He describes their ascent to fame, and how it changed their lives so suddenly. And then John describes the drugs and the women.

So many drugs. So many women (or girls, I guess I should say). So much cocaine.

More interesting to me than the fame of Duran Duran was their failure and then their rebirth in the 90s. The band broke up, other groups were created and disbanded, but they always found their way back to each other, and kept making music together.

John finds sobriety after the birth of his daughter (with ex-wife, socialite extraordinaire, Amanda De Cadenet) and before the death of his parents. And now he plays music sober for the first time, but finds that the music is all that he needs.

I’m still a fan of Duran Duran, but not so much of this book. The writing was repetitive and weak (so weak, that I’m assuming he actually wrote this book on his own). And he doesn’t paint a very pretty picture of himself. He comes off as smug and snobbish. But at least Simon Le Bon comes off well. I’ve always been a Simon girl.

**Attached below is a video from their recent cd. Not bad for a bunch of old guys.

08
Apr
13

Bunnybean’s #CBR5 Review 4: Gregor the Overlander by Suzanne Collins

Gregor_one-210-exp-2My teacher just finished reading this book to the whole class. Its about a boy named Gregor and his baby sister Boots. They get magically transported to the “underland”, which is sort of an underground world. They get sent on a quest to save their father, who is also missing in the underland. The people and creatures who live in the underland tell Gregor that they knew he would come, there was a prophecy about him coming to fight for them.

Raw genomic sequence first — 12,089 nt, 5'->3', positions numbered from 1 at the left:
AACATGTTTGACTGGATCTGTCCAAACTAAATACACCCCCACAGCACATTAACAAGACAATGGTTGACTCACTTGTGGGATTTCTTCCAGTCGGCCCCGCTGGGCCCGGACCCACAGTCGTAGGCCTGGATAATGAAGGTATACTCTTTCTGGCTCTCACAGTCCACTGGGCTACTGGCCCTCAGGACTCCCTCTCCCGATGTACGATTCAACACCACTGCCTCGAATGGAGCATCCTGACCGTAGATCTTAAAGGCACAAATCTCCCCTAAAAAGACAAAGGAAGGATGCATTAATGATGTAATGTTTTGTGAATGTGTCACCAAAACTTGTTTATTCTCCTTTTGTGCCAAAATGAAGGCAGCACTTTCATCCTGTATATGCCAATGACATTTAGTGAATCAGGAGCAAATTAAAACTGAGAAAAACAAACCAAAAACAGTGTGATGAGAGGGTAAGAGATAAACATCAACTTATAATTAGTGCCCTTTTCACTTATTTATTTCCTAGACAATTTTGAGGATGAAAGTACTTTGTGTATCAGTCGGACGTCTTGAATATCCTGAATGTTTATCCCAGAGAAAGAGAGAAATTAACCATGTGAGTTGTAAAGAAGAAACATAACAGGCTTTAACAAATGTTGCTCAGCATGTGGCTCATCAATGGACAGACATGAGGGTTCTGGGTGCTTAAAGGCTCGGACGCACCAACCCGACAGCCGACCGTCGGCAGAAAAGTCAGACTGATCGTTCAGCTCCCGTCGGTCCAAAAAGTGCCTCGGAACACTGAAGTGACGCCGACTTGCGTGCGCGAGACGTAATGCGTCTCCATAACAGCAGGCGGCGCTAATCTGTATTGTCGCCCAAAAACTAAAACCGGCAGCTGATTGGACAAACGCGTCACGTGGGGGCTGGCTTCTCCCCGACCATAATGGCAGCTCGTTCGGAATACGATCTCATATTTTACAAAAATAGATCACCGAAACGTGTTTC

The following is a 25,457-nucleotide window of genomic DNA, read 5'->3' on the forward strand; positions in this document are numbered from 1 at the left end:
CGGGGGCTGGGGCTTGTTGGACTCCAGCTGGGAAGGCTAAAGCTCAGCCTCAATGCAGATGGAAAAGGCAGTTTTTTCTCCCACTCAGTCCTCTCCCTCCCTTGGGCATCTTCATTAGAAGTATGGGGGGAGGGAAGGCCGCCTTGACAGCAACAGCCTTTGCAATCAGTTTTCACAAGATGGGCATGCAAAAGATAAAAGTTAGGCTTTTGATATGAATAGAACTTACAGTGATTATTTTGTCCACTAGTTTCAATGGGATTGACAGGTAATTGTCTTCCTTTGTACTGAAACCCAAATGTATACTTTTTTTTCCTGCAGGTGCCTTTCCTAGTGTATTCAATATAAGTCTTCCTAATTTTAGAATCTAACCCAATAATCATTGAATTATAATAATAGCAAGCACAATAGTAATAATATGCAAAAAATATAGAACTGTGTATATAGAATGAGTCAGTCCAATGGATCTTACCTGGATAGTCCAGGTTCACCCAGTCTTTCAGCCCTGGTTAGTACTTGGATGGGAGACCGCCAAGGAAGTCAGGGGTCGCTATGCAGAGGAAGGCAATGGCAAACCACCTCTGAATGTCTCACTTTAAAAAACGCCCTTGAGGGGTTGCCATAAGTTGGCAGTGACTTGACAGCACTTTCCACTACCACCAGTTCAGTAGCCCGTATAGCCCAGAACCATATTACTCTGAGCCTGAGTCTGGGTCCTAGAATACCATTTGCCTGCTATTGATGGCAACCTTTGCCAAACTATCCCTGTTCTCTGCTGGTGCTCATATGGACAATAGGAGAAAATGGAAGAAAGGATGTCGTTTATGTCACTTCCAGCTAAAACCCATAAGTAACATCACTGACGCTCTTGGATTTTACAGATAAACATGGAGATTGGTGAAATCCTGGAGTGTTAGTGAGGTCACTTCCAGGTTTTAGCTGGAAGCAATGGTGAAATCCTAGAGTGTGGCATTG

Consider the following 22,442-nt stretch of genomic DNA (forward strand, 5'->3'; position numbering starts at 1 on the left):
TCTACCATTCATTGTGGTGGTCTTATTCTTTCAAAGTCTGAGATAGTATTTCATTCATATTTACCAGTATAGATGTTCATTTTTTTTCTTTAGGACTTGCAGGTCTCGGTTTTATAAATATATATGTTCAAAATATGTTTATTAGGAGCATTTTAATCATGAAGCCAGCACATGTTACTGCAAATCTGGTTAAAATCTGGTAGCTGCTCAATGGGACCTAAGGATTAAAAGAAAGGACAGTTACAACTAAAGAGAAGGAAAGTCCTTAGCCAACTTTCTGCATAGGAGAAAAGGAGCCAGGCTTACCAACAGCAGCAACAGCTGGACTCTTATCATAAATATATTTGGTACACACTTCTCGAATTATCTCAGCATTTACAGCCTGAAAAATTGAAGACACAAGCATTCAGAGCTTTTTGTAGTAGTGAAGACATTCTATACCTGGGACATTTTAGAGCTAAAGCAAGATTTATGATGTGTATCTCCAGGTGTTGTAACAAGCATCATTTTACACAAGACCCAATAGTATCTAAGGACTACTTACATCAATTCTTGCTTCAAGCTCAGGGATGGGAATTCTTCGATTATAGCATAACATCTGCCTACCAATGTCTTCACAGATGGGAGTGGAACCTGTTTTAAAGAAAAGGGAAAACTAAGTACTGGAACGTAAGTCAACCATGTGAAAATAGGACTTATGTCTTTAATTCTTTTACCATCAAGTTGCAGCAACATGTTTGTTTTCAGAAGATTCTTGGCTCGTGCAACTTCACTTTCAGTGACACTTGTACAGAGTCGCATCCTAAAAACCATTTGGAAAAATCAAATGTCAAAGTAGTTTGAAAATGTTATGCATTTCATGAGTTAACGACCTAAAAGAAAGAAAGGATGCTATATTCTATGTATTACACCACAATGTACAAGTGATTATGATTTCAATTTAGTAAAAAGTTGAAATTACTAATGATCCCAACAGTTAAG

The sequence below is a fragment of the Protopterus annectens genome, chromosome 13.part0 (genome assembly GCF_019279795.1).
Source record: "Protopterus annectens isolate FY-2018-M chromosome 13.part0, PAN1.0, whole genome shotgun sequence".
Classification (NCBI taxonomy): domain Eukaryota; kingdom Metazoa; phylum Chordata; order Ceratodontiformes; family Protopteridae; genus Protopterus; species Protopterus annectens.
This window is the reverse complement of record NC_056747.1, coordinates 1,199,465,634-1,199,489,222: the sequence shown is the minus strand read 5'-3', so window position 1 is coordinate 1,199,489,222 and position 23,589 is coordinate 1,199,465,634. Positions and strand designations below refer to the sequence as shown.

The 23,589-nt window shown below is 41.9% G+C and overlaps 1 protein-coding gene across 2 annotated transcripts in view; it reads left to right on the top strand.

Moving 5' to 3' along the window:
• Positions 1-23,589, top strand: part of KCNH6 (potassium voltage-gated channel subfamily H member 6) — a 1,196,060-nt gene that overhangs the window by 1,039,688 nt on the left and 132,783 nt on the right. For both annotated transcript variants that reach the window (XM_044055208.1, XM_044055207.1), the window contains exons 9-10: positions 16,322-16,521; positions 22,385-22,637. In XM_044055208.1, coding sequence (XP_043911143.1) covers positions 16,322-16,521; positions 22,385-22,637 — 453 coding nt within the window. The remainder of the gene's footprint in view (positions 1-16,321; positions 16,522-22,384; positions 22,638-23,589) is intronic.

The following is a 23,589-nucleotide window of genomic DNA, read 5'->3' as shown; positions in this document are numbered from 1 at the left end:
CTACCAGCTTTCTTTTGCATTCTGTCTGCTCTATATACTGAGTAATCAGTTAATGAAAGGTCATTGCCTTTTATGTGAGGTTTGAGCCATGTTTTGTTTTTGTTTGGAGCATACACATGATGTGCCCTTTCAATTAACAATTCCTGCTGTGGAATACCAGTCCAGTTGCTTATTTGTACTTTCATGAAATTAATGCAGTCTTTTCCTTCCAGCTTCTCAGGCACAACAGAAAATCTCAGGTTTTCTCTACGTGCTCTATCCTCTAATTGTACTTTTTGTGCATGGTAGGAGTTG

They meet a lot of different characters along the way: Luxa, who will someday be queen of the underland; Ripred, a rat who fights along with people; Ares, who is really strong; Henry, Luxa’s cousin; Vikus, Luxa’s grandfather; Temp and Tic, who are talking cockroaches; and Gregor’s Dad who has been kidnapped by rats.

I got kind of confused and jumbled up by all of the different characters, because every time I thought I figured out who was who, then more new characters would come.

Gregor and Boots fight against the rats and finally get their dad back.

I liked Tick, Aurora, and Boots. And my favorite part was when they got attacked by spiders.

There are more books about Gregor, and my teacher is soon going to read the second one to us. But if I could choose myself, I don’t think I’d keep reading this series.

07
Apr
13

Peter Drunklage

I haven’t really watch Saturday Night Live in ages. But I couldn’t resist Peter Dinklage as the friend of Drunk Uncle. His bit about Tumblr just about killed me.

drunklage-regret

regret-drunklage

 

 

 

 

07
Apr
13

Scootsa1000’s #CBR5 Review 13: The Tragedy Paper by Elizabeth Laban